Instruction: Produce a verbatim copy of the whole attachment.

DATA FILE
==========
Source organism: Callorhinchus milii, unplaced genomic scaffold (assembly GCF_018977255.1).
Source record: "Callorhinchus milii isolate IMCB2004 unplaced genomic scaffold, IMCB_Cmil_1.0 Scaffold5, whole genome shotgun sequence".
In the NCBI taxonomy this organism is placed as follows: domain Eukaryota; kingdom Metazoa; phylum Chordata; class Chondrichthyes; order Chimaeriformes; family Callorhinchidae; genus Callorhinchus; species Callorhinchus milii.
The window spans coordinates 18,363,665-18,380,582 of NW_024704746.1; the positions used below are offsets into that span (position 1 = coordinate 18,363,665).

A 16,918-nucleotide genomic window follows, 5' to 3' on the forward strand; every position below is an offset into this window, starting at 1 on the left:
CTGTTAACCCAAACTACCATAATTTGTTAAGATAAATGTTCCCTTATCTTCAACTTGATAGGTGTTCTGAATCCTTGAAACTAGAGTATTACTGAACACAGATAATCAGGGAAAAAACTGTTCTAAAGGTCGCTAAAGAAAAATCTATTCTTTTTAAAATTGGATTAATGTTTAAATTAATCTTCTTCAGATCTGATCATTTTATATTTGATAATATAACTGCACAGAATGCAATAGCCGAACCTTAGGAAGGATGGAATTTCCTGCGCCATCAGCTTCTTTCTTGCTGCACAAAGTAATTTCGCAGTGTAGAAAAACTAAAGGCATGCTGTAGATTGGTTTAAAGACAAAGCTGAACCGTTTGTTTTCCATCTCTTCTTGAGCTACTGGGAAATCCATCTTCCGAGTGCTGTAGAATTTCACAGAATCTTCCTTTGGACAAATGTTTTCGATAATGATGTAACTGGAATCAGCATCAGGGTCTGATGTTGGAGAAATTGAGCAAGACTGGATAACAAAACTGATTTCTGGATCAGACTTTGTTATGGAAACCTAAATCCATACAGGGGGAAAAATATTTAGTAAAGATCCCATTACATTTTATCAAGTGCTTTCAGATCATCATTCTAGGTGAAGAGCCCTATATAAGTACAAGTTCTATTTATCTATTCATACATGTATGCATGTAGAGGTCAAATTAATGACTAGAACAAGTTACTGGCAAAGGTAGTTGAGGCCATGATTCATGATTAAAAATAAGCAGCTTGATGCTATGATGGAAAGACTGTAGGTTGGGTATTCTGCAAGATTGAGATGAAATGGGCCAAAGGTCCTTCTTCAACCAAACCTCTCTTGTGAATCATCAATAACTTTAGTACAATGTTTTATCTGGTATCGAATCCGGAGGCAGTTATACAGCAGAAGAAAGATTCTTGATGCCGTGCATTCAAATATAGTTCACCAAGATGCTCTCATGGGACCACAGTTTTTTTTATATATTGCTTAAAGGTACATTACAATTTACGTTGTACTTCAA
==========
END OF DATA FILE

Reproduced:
Source organism: Callorhinchus milii, unplaced genomic scaffold (assembly GCF_018977255.1).
Source record: "Callorhinchus milii isolate IMCB2004 unplaced genomic scaffold, IMCB_Cmil_1.0 Scaffold5, whole genome shotgun sequence".
In the NCBI taxonomy this organism is placed as follows: domain Eukaryota; kingdom Metazoa; phylum Chordata; class Chondrichthyes; order Chimaeriformes; family Callorhinchidae; genus Callorhinchus; species Callorhinchus milii.
The window spans coordinates 18,363,665-18,380,582 of NW_024704746.1; the positions used below are offsets into that span (position 1 = coordinate 18,363,665).

A 16,918-nucleotide genomic window follows, 5' to 3' on the forward strand; every position below is an offset into this window, starting at 1 on the left:
CTGTTAACCCAAACTACCATAATTTGTTAAGATAAATGTTCCCTTATCTTCAACTTGATAGGTGTTCTGAATCCTTGAAACTAGAGTATTACTGAACACAGATAATCAGGGAAAAAACTGTTCTAAAGGTCGCTAAAGAAAAATCTATTCTTTTTAAAATTGGATTAATGTTTAAATTAATCTTCTTCAGATCTGATCATTTTATATTTGATAATATAACTGCACAGAATGCAATAGCCGAACCTTAGGAAGGATGGAATTTCCTGCGCCATCAGCTTCTTTCTTGCTGCACAAAGTAATTTCGCAGTGTAGAAAAACTAAAGGCATGCTGTAGATTGGTTTAAAGACAAAGCTGAACCGTTTGTTTTCCATCTCTTCTTGAGCTACTGGGAAATCCATCTTCCGAGTGCTGTAGAATTTCACAGAATCTTCCTTTGGACAAATGTTTTCGATAATGATGTAACTGGAATCAGCATCAGGGTCTGATGTTGGAGAAATTGAGCAAGACTGGATAACAAAACTGATTTCTGGATCAGACTTTGTTATGGAAACCTAAATCCATACAGGGGGAAAAATATTTAGTAAAGATCCCATTACATTTTATCAAGTGCTTTCAGATCATCATTCTAGGTGAAGAGCCCTATATAAGTACAAGTTCTATTTATCTATTCATACATGTATGCATGTAGAGGTCAAATTAATGACTAGAACAAGTTACTGGCAAAGGTAGTTGAGGCCATGATTCATGATTAAAAATAAGCAGCTTGATGCTATGATGGAAAGACTGTAGGTTGGGTATTCTGCAAGATTGAGATGAAATGGGCCAAAGGTCCTTCTTCAACCAAACCTCTCTTGTGAATCATCAATAACTTTAGTACAATGTTTTATCTGGTATCGAATCCGGAGGCAGTTATACAGCAGAAGAAAGATTCTTGATGCCGTGCATTCAAATATAGTTCACCAAGATGCTCTCATGGGACCACAGTTTTTTTTATATATTGCTTAAAGGTACATTACAATTTACGTTGTACTTCAA